ISHR advocate Sarah M Brooks noted that the Special Rapporteur clearly viewed civil society as key to making his work, and indeed the work of the UN, meaningful. And civil society groups in the room supported him, echoing his message for an end to the crackdown and the release of lawyer Jiang. ISHR’s statement is copied below.

‘The Special Rapporteur took a courageous and principled stand to call out China’s failures to protect human rights’, says Brooks. ‘It is downright shameful that no other country in the room could do the same.’

https://www.ishr.ch/news/hrc35-un-expert-china-release-jiang-tianyong

https://chinadigitaltimes.net/2017/06/china-scrutiny-u-n-human-rights-session/

https://www.reuters.com/article/us-china-un-rights-idUSKBN18Z23V

https://www.amnesty.org/en/documents/asa17/6491/2017/en/

Vietnam: AGENTS THREATEN TO KILL HRD & FAMILY – Le Quoc Quan’s family threatened by plainclothes agents

June 13, 2017

Le Quoc Quan

On 8 June 2017, a group of ten plainclothes agents went to the private residence of human rights defender Le Quoc Quan in Hanoi and prevented him and his family from going out. They threatened to kill him, his wife and his three daughters if he continued to work for human rights and multi-party democracy.

Le Quoc Quan is a Vietnamese human rights lawyer, democracy activist and Catholic blogger. Prior to his imprisonment in 2012, he ran a blog where he wrote about various issues including civil rights, political pluralism and religious freedom. As a lawyer, he represented many victims of human rights violations, before being disbarred in 2007 on the fabricated suspicion of engaging in “activities to overthrow the regime”. In 2013 Le Quoc Quan was sentenced to two and a half years in prison on a false charge of tax evasion.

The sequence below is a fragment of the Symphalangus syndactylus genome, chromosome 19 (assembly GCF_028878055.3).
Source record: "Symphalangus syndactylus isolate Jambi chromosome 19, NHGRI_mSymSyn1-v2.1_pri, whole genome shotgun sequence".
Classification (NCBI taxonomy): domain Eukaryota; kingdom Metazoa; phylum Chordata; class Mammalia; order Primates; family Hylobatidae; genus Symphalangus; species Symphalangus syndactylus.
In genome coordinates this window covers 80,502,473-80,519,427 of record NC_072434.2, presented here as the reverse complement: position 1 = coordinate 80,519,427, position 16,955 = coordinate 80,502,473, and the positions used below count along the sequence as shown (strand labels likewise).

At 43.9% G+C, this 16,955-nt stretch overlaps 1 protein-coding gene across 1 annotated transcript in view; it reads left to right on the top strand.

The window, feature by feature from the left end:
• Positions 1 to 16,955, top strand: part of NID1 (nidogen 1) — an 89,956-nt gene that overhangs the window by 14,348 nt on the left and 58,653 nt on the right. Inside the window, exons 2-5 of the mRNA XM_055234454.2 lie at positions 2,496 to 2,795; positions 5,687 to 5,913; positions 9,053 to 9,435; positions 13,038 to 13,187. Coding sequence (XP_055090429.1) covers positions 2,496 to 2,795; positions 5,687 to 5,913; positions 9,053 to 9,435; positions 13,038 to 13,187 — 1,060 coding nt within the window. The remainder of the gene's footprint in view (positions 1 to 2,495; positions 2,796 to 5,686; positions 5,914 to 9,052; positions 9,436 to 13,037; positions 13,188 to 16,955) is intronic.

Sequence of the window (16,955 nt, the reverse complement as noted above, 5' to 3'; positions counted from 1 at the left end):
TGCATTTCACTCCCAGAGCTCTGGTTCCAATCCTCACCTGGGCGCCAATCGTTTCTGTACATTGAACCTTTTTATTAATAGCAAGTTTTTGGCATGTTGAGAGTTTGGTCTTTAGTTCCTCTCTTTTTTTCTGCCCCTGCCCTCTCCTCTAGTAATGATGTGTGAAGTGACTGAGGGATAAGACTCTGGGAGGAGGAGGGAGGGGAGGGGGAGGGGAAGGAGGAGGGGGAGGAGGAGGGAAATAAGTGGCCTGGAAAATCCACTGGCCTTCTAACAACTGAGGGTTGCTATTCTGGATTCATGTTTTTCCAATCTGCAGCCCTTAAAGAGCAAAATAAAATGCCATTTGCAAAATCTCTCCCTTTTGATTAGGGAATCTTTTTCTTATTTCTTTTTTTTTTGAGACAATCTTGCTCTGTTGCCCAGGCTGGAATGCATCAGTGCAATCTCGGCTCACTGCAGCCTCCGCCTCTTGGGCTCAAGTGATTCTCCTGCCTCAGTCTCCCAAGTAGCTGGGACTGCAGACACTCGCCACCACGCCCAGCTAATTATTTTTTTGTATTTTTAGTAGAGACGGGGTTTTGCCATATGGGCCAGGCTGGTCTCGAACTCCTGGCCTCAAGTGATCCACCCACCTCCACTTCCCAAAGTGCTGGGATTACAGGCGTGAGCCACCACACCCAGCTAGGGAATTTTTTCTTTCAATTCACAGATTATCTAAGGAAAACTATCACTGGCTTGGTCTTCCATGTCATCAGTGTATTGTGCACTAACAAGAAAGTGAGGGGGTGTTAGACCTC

On 8 June 2017, a dozen plainclothes officers surrounded Le Quoc Quan’s home in Hanoi and threatened to kill him and his family if he did not stop his human rights work. The incident came one week after Le Quoc Quan met with visiting U.S. Senator John McCain and other members of a delegation of the U.S. Senate Committee on Armed Services, during which he reported the intensified political crackdown currently being carried out in Vietnam. Le Quoc Quan reported the threats against him to the police station of Yen Hoa, Cau Giay District, Hanoi.

https://www.frontlinedefenders.org/en/case/agents-threaten-kill-hrd-family

https://en.wikipedia.org/wiki/Le_Quoc_Quan

Kenya: Juliani launches Machozi Ya Jana song in memory of Lawyer Willie Kimani murdered in June 2016

May 16, 2017

SIGN and SHARE: www.iamwillie.co.ke